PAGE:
Small numbers

The following are characters used to denote small order of magnitude in Chinese historically. With the introduction of SI units, some of them have been incorporated as SI prefixes, while the rest have fallen into disuse.

Character(s) (T) Character(s) (S) Pinyin Value Notes
10−12 (Ancient Chinese)

corresponds to the SI prefix pico-.

miǎo 10−11 (Ancient Chinese)
āi 10−10 (Ancient Chinese)
chén 10−9 Literally, "Dust"

(T) or (S) corresponds to the SI prefix nano-.

shā 10−8 Literally, "Sand"
xiān 10−7 Literally, "Fiber"
wēi 10−6 still in use, corresponds to the SI prefix micro-.
10−5 (Ancient Chinese)
10−4 also .

Literally, "Thread"

háo 10−3 also .

still in use, corresponds to the SI prefix milli-.

10−2 also .

still in use, corresponds to the SI prefix centi-.

fēn 10−1 still in use, corresponds to the SI prefix deci-.

Small numbers from Buddhism

Character(s) (T) Character(s) (S) Pinyin Value Notes
涅槃寂靜 涅槃寂静 niè pán jì jìng 10−24 Literally, "Nirvana's Tranquility"

(T) or (S) corresponds to the SI prefix yocto-.

阿摩羅 阿摩罗 ā mó luó 10−23 (Ancient Chinese, from Sanskrit अमल amala)
阿頼耶 阿赖耶 ā lài yē 10−22 (Ancient Chinese, from Sanskrit आलय ālaya)
清靜 清净 qīng jìng 10−21 Literally, "Quiet"

(T) or (S) corresponds to the SI prefix zepto-.

虛空 虚空 xū kōng 10−20 Literally, "Void"
六德 liù dé 10−19 (Ancient Chinese)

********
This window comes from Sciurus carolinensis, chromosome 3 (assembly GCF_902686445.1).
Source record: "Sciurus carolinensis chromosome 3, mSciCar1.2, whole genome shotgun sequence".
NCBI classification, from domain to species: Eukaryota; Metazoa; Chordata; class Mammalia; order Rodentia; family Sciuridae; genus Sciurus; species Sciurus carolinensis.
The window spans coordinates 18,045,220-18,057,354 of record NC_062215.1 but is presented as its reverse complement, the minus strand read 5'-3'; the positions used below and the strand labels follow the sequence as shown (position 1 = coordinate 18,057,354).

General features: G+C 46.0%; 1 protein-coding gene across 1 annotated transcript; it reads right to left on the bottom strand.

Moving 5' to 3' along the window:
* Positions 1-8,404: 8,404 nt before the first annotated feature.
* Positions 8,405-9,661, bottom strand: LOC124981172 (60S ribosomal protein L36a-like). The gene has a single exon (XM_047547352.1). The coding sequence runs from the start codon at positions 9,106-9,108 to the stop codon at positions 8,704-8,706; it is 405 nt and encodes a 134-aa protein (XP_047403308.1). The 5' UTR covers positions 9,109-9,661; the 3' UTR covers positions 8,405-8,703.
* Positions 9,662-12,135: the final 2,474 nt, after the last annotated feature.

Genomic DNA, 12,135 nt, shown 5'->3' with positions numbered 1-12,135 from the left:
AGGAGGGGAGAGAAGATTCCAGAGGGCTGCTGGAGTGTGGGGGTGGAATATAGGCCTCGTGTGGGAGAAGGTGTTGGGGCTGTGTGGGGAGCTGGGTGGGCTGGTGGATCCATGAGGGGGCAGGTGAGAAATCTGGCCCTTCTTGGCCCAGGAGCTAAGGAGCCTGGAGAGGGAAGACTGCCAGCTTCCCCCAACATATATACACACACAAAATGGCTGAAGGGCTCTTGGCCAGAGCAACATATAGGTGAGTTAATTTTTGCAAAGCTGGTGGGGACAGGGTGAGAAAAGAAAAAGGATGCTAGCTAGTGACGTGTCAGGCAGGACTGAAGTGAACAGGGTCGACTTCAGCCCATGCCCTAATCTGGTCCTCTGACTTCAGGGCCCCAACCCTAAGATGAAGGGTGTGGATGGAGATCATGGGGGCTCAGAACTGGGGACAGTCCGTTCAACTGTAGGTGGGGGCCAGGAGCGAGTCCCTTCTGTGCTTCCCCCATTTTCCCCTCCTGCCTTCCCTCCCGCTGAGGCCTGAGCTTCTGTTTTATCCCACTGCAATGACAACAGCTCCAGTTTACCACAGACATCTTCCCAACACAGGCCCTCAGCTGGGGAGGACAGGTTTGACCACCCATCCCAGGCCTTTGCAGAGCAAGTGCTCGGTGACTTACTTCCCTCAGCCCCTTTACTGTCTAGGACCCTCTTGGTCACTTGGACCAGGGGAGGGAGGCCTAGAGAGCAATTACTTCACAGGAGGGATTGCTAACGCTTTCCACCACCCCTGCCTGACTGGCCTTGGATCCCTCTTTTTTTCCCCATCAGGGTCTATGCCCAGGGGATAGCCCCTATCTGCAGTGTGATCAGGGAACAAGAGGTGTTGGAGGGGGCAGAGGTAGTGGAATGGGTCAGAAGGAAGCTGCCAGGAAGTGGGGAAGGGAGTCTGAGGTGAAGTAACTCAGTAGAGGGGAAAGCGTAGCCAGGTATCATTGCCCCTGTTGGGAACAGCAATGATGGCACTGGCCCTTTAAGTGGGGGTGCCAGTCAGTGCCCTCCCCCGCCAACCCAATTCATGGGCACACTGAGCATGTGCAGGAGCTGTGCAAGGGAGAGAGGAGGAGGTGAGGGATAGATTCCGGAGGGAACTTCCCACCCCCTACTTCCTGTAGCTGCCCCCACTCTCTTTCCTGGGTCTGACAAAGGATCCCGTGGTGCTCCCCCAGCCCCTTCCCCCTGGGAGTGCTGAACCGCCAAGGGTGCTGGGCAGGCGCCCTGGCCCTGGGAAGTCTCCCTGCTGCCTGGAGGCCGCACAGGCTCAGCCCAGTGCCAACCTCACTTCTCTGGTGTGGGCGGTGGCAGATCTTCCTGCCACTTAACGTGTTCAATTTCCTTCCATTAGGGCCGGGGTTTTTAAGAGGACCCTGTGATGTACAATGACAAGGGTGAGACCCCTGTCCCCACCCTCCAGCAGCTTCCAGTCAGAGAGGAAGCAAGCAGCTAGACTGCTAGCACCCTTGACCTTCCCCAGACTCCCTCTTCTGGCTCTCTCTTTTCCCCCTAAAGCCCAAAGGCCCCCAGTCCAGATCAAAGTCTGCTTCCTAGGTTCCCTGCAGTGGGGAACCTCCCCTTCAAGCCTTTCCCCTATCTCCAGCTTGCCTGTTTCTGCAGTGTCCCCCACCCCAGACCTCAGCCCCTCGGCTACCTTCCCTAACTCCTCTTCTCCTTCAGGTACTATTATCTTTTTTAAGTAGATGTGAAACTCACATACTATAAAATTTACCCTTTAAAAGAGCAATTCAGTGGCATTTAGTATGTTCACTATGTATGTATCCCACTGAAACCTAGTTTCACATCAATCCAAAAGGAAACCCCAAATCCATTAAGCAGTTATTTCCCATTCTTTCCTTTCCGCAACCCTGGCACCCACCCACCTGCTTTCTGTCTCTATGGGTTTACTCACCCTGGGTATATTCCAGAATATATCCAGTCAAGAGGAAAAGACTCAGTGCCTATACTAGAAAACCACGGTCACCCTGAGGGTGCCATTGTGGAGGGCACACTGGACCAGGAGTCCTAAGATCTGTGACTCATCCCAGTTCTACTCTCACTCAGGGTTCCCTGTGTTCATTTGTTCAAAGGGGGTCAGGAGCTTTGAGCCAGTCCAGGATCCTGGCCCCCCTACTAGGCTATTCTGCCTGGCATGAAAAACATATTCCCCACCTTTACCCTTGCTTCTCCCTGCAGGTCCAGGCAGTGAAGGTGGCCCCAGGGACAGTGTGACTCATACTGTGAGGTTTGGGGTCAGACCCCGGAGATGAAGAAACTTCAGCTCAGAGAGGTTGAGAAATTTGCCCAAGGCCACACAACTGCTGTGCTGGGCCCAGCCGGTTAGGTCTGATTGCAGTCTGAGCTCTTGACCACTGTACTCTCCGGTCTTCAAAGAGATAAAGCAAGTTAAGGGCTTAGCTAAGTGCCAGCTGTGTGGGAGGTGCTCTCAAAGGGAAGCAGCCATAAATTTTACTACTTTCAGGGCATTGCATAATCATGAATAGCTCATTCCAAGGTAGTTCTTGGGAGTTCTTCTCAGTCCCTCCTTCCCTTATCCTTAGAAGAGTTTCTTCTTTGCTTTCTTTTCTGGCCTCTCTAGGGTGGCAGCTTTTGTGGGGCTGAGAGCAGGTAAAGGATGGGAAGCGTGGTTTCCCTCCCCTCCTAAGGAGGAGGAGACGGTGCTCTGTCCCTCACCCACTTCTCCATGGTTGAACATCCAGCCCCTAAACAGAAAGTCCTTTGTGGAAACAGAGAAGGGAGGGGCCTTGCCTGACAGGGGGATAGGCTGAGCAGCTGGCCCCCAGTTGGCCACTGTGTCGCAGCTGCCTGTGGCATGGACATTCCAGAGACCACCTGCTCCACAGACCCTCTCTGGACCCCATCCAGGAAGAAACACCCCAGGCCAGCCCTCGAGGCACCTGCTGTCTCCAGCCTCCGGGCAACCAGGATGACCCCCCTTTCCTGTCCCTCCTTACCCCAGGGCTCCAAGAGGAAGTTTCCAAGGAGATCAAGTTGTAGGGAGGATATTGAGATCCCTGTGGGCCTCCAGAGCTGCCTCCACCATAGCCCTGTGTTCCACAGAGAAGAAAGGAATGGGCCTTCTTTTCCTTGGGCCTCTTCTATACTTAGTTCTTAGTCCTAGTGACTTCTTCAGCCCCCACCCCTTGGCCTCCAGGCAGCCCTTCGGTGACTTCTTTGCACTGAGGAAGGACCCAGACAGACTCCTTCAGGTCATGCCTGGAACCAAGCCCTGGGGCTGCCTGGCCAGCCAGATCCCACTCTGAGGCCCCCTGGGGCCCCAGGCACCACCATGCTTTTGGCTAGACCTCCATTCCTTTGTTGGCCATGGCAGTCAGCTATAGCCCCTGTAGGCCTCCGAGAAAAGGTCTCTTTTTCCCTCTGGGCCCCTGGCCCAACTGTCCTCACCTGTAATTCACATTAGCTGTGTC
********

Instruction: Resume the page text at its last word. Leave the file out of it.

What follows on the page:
剎那 刹那 chà nà 10−18 Literally, "Brevity", from Sanskrit क्षण ksaṇa

corresponds to the SI prefix atto-.

彈指 弹指 tán zhǐ 10−17 Literally, "Flick of a finger". Still commonly used in the phrase "弹指一瞬间" (A very short time)
瞬息 shùn xī 10−16 Literally, "Moment of Breath". Still commonly used in Chengyu "瞬息万变" (Many things changed in a very short time)
須臾 须臾 xū yú 10−15 (Ancient Chinese, rarely used in Modern Chinese as "a very short time")

(T) or (S) corresponds to the SI prefix femto-.

逡巡 qūn xún 10−14 (Ancient Chinese)
模糊 mó hu 10−13 Literally, "Blurred"

SI prefixes

In the People's Republic of China, the early translation for the SI prefixes in 1981 was different from those used today. The larger (兆, 京, 垓, 秭, 穰) and smaller Chinese numerals (微, 纖, 沙, 塵, 渺) were defined as translation for the SI prefixes as mega, giga, tera, peta, exa, micro, nano, pico, femto, atto, resulting in the creation of yet more values for each numeral.[4]

The Republic of China (Taiwan) defined 百萬 as the translation for mega and 兆 as the translation for tera. This translation is widely used in official documents, academic communities, informational industries, etc. However, the civil broadcasting industries sometimes use 兆赫 to represent "megahertz".

Today, the governments of both China and Taiwan use phonetic transliterations for the SI prefixes. However, the governments have each chosen different Chinese characters for certain prefixes. The following table lists the two different standards together with the early translation.

SI Prefixes
Value Symbol English Early translation PRC standard ROC standard
1024 Y yotta-   yáo yòu
1021 Z zetta-   jiē
1018 E exa- [4] ráng ài ài
1015 P peta- [4] pāi pāi
1012 T tera- [4] gāi tài zhào
109 G giga- [4] jīng
106 M mega- [4] zhào zhào 百萬 bǎiwàn
103 k kilo- qiān qiān qiān
102 h hecto- bǎi bǎi bǎi
101 da deca- shí shí shí
100 (base) one   yīyī
10−1 d deci- fēn fēn fēn
10−2 c centi-
10−3 m milli- háo háo háo
10−6 µ micro- [4] wēi wēi wēi
10−9 n nano- [4] xiān nài
10−12 p pico- [4] shā
10−15 f femto- [4] chén fēi fēi
10−18 a atto- [4] miǎo à à
10−21 z zepto-   jiè
10−24 y yocto-   yāo yōu